This is how we roll in the CBA:
- The sport is played with one small ball (Pallino, a.k.a. the "Jack", a.k.a. the "P") and eight larger balls [Bocce (singular), Bocci (plural)] -- two for each player. The Pallino is thrown first and becomes the target. Then each Bocce is thrown with the goal of placing it as close to the Pallino as possible.
- A full game of Bocce is called a Round, and it is separated into a series of scoring periods called Giri (plural) or Giro (singular).
- There are four players in each Round, each player competing on the behalf of himself or herself, depending on gender of the player, with temporary possession of two bocce balls of the same a) color and b) marking.
- In each Giro (scoring period), two point are awarded to the player whose Bocce is closest to the Pallino, and one point is awarded to the player whose ball is second closest.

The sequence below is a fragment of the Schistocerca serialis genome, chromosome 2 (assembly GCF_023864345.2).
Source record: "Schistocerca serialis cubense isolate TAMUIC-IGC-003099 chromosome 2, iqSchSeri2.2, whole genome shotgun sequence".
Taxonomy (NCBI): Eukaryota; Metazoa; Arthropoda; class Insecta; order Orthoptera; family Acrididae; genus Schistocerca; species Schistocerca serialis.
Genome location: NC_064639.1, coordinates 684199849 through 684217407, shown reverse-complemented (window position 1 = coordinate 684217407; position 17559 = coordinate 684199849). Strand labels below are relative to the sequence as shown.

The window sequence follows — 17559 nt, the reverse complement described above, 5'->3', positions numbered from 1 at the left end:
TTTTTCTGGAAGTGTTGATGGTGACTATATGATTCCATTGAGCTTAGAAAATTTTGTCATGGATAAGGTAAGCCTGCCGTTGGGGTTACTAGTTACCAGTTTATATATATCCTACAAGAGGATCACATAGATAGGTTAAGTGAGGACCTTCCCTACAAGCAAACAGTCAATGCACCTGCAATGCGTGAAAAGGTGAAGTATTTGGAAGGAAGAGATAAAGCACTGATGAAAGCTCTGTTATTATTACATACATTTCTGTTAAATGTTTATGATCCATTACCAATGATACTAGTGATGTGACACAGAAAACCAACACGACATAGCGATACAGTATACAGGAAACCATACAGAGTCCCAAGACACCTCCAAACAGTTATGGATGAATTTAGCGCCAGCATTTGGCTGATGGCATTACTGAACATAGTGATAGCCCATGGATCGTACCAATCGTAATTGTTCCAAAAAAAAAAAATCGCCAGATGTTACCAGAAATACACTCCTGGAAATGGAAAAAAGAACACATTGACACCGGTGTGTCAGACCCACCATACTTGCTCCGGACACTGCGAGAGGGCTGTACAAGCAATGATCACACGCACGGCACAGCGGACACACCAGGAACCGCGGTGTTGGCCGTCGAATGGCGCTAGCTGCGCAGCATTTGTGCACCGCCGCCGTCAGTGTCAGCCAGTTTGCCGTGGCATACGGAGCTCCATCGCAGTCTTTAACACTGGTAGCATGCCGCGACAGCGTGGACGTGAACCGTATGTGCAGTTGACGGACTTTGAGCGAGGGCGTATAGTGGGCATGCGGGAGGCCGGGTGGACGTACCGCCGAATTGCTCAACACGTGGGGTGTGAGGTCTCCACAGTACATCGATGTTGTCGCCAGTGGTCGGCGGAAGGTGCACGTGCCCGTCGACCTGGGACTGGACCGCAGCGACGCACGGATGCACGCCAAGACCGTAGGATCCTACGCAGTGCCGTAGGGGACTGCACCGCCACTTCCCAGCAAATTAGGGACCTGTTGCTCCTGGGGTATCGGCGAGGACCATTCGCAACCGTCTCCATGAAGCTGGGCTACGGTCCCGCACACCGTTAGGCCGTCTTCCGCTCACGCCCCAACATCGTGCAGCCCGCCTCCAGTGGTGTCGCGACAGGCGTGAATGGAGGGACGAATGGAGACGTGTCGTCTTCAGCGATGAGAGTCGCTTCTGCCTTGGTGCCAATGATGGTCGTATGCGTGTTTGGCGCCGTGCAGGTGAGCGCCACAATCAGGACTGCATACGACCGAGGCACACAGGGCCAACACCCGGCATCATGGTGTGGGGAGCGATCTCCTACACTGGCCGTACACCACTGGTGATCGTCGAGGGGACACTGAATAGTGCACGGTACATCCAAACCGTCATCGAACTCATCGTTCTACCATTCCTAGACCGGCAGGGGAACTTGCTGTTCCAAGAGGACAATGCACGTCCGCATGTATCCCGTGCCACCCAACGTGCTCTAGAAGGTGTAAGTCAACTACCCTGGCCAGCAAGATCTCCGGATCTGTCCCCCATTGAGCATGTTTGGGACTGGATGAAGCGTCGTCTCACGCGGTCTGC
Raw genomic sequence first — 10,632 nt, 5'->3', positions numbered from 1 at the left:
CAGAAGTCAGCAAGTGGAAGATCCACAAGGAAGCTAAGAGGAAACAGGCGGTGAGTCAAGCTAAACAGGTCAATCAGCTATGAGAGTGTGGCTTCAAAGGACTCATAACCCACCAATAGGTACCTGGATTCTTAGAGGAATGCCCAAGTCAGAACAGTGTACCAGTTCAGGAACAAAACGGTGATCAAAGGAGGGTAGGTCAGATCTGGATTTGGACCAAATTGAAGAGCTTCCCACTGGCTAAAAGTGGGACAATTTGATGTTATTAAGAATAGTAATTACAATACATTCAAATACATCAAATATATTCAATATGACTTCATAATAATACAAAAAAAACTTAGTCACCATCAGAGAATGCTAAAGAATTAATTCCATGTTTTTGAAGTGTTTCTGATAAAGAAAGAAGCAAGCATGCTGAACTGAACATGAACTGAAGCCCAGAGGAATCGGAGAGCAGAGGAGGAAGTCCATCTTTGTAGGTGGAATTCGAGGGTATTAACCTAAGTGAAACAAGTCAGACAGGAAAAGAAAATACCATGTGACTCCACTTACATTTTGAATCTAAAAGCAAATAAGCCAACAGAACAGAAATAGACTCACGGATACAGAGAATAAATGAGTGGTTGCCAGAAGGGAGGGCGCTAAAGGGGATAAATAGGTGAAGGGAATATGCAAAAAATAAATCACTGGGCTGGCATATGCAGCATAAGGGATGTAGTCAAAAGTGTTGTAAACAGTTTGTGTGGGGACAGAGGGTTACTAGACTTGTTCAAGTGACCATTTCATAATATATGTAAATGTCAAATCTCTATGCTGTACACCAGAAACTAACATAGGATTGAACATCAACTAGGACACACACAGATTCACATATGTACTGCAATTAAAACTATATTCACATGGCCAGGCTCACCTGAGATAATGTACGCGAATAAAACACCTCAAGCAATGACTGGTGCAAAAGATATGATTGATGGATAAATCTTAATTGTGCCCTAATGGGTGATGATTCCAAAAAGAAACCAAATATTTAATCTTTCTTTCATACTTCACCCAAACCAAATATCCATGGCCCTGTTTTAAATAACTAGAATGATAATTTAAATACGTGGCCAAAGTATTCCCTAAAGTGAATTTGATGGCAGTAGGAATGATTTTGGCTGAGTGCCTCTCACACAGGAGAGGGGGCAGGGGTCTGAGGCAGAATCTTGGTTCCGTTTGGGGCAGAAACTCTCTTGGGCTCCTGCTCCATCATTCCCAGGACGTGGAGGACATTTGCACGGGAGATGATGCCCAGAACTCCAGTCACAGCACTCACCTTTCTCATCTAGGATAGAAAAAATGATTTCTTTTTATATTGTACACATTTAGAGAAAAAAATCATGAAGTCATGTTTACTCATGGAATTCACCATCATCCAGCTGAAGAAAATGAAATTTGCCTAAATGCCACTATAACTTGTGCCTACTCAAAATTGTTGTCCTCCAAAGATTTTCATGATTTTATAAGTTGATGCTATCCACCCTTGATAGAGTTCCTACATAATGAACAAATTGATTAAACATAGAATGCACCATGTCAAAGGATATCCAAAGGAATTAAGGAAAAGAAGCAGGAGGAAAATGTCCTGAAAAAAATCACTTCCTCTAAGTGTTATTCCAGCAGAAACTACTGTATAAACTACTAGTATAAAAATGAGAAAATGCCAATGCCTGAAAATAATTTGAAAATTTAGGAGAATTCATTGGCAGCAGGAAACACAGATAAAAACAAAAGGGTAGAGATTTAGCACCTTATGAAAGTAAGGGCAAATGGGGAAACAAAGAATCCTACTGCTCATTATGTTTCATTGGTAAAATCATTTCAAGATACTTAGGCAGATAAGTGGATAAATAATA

- The player that reaches eleven points first wins the Round.
Tossing OrderInitial Giro:
- Toss #1: The player of the tallest stature tosses the Pallino to establish the target and then tosses his/her first Bocce
- Toss #2: The player in possession of the ball whose color *and* marking are opposite of the first tosser
- Remaining Tosses: Continue alternating colors until every player has cycled through and thrown both Bocci
- Toss #1: The player whose Bocce was closest in the previous Giro
- Toss #2: The player whose Bocce was second closest in the previous Giro
- Remaining Tosses: If the first two Bocci thrown in the Giro were of the same color, then alternate markings --- if they were of the same markings, then alternate color
- It is legal (and encouraged) for a Bocce to hit the Pallino, and the Giro continues unless the Pallino is hit out of bounds, in which case the Giro is restarted at the opposite end of the court (no points awarded) with the winner from the previous Giro awarded first toss.
- A Bocce is "in play" as long as it is touching a part of the boundary line.
- If the Pallino is thrown out of bounds to begin a Giro, the player next in tossing order must throw the Pallino, but the player who won the previous Giro (and threw the ball out-of-bounds like some dough-head) still throws his/her Bocce first.